Monday, May 11, 2009

Pygmy by Chuck Palahniuk

(hb; 2009)

From the inside flap

" 'Begins here first account of operative me, agent number 67 on arrival Midwestern American airport greater [blacked out] area. Flight [blacked out]. Date [blacked out]. Priority mission top success to complete. Code name: Operation Havoc.' "

Thus speaks Pygmy, one of a handful of young adults from a totalitarian state sent to the United States, disguised as exchange students, to live with typical American families and blend in, all the while planning an unspecified act of massive terrorism. Palahniuk depicts Midwestern life through the eyes of this thoroughly indoctrinated little killer, who hates us with a passion, in this cunning double-edged satire of an American xenophobia that might, in fact, be completely justified. For Pygmy and his fellow operatives are cooking up something big, something truly awful, that will bring this big dumb country and its fat dumb inhabitants to their knees.

"It's a romance. And a comedy."


Palahniuk, for the most part, "nails it" with his as-usual black humored, subversive work about the perils of sending a teenager to do an adult's work. The first-person POV of Agent 67, aka Pygmy, takes some getting used to -- Pygmy speaks in fragmented English, with strange-but-fitting nicknames for those around him. If you, the reader, can get past the first few adjustment-period chapters, then you're in for a hilarious tale of how even an oblivious country, via mixed-media and sheer numbers, can protect itself.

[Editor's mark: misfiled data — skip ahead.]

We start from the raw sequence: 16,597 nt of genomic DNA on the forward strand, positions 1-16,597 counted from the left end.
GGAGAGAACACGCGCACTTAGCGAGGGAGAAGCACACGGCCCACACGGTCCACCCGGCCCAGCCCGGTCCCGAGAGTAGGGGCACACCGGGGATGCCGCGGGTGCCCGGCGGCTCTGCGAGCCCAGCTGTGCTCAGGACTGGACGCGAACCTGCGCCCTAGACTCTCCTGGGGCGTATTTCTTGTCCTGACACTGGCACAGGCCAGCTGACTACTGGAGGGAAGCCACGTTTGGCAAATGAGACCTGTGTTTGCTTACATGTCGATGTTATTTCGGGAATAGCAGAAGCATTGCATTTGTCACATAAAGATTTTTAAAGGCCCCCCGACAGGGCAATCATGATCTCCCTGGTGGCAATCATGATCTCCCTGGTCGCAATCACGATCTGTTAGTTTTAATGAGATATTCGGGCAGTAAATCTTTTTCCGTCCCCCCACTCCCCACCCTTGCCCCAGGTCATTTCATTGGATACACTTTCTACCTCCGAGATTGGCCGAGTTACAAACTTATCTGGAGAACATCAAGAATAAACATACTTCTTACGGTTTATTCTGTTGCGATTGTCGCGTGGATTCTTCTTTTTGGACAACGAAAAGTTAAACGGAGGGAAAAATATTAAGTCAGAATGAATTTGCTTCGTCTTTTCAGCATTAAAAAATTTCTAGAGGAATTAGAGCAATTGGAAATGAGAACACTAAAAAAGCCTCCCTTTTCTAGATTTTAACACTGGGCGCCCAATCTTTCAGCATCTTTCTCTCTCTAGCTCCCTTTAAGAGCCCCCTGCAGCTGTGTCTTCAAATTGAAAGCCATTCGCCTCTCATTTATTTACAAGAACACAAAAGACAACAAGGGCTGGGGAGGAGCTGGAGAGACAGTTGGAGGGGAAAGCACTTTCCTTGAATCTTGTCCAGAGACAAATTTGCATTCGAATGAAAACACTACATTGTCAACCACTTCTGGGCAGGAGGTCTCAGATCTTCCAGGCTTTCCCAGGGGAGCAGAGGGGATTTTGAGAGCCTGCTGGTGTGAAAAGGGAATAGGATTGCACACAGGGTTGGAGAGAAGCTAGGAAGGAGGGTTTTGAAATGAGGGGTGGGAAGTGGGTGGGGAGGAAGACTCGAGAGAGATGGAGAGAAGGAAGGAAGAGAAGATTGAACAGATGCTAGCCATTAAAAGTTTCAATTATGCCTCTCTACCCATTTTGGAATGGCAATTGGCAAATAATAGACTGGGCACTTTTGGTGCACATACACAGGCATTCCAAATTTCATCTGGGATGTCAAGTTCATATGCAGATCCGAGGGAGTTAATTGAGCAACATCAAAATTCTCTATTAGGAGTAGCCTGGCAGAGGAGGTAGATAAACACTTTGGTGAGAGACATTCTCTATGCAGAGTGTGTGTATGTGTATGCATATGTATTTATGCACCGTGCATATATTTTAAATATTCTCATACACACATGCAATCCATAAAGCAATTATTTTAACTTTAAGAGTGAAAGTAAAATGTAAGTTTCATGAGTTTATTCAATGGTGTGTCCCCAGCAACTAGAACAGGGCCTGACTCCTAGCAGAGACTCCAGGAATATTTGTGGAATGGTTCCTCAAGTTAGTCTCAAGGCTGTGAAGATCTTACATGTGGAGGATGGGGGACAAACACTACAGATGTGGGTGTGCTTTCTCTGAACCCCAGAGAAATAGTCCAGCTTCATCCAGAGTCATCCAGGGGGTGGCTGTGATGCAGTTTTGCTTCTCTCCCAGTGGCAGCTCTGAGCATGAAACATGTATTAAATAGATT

My only nit with Pygmy is that some of the flashback chapters on Pygmy's training seemed unnecessary, and that some of the present-time descriptions were overly long. Palahniuk established most of the characters and by-now-familiar situations earlier in the novel, so a few of the lengthier, later descriptions in this otherwise short novel seemed superfluous.

Palahniuk, even at his book-chattiest, is still focused, when compared to other writers, so it's a minor nit at worst. Great, Palahniuk-consistent dovetailing of all the elements and characters at the end, with a finish that's not unexpected, but makes still makes sense in a satisfying way. Check it out.

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